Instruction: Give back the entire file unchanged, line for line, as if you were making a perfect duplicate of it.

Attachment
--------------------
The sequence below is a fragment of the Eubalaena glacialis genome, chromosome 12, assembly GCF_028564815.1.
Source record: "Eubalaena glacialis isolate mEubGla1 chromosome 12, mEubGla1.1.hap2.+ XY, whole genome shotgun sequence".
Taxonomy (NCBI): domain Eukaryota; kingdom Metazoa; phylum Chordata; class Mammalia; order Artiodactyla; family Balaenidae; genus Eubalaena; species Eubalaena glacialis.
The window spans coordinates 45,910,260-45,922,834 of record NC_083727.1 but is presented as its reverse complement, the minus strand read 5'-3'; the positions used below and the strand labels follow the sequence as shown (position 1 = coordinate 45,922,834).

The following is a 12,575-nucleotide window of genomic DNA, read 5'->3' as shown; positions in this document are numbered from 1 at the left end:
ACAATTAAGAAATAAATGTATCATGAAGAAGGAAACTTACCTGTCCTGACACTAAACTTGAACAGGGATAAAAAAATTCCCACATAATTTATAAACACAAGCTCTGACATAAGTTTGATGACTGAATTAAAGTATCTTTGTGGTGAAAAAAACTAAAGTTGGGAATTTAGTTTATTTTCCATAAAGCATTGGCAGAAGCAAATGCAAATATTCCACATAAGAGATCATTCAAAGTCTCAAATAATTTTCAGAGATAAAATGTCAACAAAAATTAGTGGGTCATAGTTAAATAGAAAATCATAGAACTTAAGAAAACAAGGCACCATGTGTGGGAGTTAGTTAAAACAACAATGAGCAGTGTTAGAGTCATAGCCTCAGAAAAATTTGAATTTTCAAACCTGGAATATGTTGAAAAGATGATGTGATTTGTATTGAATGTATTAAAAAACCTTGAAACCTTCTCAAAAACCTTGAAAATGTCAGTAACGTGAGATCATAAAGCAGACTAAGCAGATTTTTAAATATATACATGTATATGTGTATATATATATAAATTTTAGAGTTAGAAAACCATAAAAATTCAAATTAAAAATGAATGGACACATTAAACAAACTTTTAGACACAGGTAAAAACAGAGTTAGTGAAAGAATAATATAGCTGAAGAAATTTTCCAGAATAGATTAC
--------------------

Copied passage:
The sequence below is a fragment of the Eubalaena glacialis genome, chromosome 12, assembly GCF_028564815.1.
Source record: "Eubalaena glacialis isolate mEubGla1 chromosome 12, mEubGla1.1.hap2.+ XY, whole genome shotgun sequence".
Taxonomy (NCBI): domain Eukaryota; kingdom Metazoa; phylum Chordata; class Mammalia; order Artiodactyla; family Balaenidae; genus Eubalaena; species Eubalaena glacialis.
The window spans coordinates 45,910,260-45,922,834 of record NC_083727.1 but is presented as its reverse complement, the minus strand read 5'-3'; the positions used below and the strand labels follow the sequence as shown (position 1 = coordinate 45,922,834).

The following is a 12,575-nucleotide window of genomic DNA, read 5'->3' as shown; positions in this document are numbered from 1 at the left end:
ACAATTAAGAAATAAATGTATCATGAAGAAGGAAACTTACCTGTCCTGACACTAAACTTGAACAGGGATAAAAAAATTCCCACATAATTTATAAACACAAGCTCTGACATAAGTTTGATGACTGAATTAAAGTATCTTTGTGGTGAAAAAAACTAAAGTTGGGAATTTAGTTTATTTTCCATAAAGCATTGGCAGAAGCAAATGCAAATATTCCACATAAGAGATCATTCAAAGTCTCAAATAATTTTCAGAGATAAAATGTCAACAAAAATTAGTGGGTCATAGTTAAATAGAAAATCATAGAACTTAAGAAAACAAGGCACCATGTGTGGGAGTTAGTTAAAACAACAATGAGCAGTGTTAGAGTCATAGCCTCAGAAAAATTTGAATTTTCAAACCTGGAATATGTTGAAAAGATGATGTGATTTGTATTGAATGTATTAAAAAACCTTGAAACCTTCTCAAAAACCTTGAAAATGTCAGTAACGTGAGATCATAAAGCAGACTAAGCAGATTTTTAAATATATACATGTATATGTGTATATATATATAAATTTTAGAGTTAGAAAACCATAAAAATTCAAATTAAAAATGAATGGACACATTAAACAAACTTTTAGACACAGGTAAAAACAGAGTTAGTGAAAGAATAATATAGCTGAAGAAATTTTCCAGAATAGATTAC